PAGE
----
By Jim Bishop, Bishop’s Mantle in Daily News-Record
How well-prepared are today’s college graduates to survive and thrive in the marketplace and larger society?
On one hand, I get the feeling that most are street-wise, savvy and possess both the skills and motivation they’ll need to make a difference in the world. When I see the incredibly diverse learning opportunities afforded them over four (or more) years both inside and outside the classroom, I yearn for the chance to go back and do it again myself – but not at my age.
On the other, the class of 2004 will face challenges, demands and obstacles that we baby boomers couldn’t even dream or have nightmares about – the spiraling costs of food, clothing and shelter; ever-mounting feelings of vulnerability from sinister forces even as we build more intricate security networks to supposedly shelter us from those who would do us harm; a general malaise that infects and drains people of their resolve and desire to aim for the highest ethical/moral standards in all their dealings.
These mixed emotions surface for me each year this time as another freshly-mind crop of undergraduate, graduate and seminary students conclude their years of tears, toil and sweat and reach for their diplomas (except for those who will only receive the cover that holds the document, with the longed-for sheepskin to follow once all graduation requirements have been met).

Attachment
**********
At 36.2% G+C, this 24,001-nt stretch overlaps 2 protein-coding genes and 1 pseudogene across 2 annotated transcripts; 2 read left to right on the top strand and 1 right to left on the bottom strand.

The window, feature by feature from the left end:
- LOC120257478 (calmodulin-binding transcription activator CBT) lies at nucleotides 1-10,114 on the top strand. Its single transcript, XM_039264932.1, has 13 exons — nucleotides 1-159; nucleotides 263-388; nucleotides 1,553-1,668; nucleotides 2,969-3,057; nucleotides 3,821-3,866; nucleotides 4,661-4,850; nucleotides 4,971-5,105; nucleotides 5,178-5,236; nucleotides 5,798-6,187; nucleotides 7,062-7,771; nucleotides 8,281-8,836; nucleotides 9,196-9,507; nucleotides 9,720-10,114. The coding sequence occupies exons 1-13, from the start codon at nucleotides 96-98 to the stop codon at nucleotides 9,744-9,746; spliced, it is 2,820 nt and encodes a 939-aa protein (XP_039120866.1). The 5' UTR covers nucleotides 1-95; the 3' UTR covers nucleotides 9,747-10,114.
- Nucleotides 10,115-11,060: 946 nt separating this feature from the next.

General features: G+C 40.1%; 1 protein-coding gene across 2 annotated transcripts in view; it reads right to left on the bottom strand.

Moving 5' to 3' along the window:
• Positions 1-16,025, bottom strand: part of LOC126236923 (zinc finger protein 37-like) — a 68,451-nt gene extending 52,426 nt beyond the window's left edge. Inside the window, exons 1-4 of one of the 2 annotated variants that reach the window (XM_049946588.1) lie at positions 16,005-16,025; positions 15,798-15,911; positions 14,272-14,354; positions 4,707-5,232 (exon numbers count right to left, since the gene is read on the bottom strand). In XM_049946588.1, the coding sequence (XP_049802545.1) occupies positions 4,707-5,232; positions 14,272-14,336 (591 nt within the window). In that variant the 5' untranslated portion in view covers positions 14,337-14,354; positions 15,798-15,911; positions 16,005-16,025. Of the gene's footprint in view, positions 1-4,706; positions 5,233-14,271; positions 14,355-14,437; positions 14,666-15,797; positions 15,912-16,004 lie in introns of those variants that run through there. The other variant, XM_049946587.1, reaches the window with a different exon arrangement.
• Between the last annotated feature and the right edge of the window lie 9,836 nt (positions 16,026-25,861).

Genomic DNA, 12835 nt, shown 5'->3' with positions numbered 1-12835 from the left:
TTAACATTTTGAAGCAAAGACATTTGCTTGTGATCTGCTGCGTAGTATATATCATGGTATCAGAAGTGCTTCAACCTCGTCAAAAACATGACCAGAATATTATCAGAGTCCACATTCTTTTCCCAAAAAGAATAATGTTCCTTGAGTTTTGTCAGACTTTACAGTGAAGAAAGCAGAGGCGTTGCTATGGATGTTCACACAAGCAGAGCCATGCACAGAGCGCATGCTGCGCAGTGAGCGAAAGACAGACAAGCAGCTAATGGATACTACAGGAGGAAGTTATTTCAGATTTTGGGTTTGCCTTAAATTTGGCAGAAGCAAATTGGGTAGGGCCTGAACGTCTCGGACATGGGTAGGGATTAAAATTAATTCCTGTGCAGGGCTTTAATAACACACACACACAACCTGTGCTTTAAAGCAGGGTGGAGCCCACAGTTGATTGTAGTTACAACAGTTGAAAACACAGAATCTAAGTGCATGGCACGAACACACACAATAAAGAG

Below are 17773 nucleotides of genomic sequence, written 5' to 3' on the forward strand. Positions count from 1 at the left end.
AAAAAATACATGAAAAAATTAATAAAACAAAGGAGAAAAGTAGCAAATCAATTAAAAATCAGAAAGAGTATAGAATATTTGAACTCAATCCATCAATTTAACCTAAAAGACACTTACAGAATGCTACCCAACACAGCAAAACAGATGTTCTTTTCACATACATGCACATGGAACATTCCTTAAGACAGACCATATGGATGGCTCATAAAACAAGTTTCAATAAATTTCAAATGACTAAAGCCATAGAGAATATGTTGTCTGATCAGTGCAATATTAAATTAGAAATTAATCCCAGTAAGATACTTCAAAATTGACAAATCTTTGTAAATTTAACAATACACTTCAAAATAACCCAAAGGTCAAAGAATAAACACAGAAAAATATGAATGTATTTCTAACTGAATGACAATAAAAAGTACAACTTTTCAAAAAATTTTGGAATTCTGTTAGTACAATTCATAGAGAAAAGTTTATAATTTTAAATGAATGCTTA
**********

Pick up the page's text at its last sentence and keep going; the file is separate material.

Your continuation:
And then, diploma in hand, tassel moved from right to left and the final commissioning charge given, what’s next?
For some, those endless hours of study, research, writing are test-taking are history. They’ve actively pursued and secured good jobs, often directly related to their major. But if not, their strong liberal arts training, coupled to cross-cultural work and study, will serve them well, whatever their vocational calling.
A goodly number may not have specific plans neatly in place, but are actively pursuing possibilities. For others, graduate school looms ahead with more long hours spent in lonely study rooms.
One reality, however, will quickly settle in for most: man, I’m out of school, I’ve got a steady job with lots of responsibility, the bills are already coming in, my car needs an overhaul, and I can’t hit that alarm clock and sleep another two hours.
Welcome to the real world, that which was placed on hold for a period but must again be squarely faced. The learning process, shaped and molded by that wild and life-altering academic whirl, is really just beginning.
As countless other students walk their respective platforms at numerous institutions of higher learning across the country in the weeks ahead, my wish for each graduate is that they recognize what a privilege it has been to drink deep at the fountain of knowledge and now to offer that life-giving, refreshing cup of cold water to others, hopefully rising from a deep sense of calling, care and compassion.
Not everyone has such an opportunity, and to whom much is given, much will be required.
For myself, I can’t repeat my college experience of 1963-67, nor am I certain I’d want to, but I can resolve to keep drawing from the precious resources received during my college sojourn that played such a vital role in challenging my assumptions, shifting my priorities and generally rearranging my life.
I can’t cite the source of this musing, but I resonate with it and commend it to each and every person who matriculates in the days ahead: “Life is not a journey to the grave with the intention of arriving safely in a pretty and well preserved body, but rather to skid in broadside, thoroughly used up, totally worn out, and loudly proclaiming, ‘”WOW–What a Ride!'”
Congratulations and blessings, class of 2004!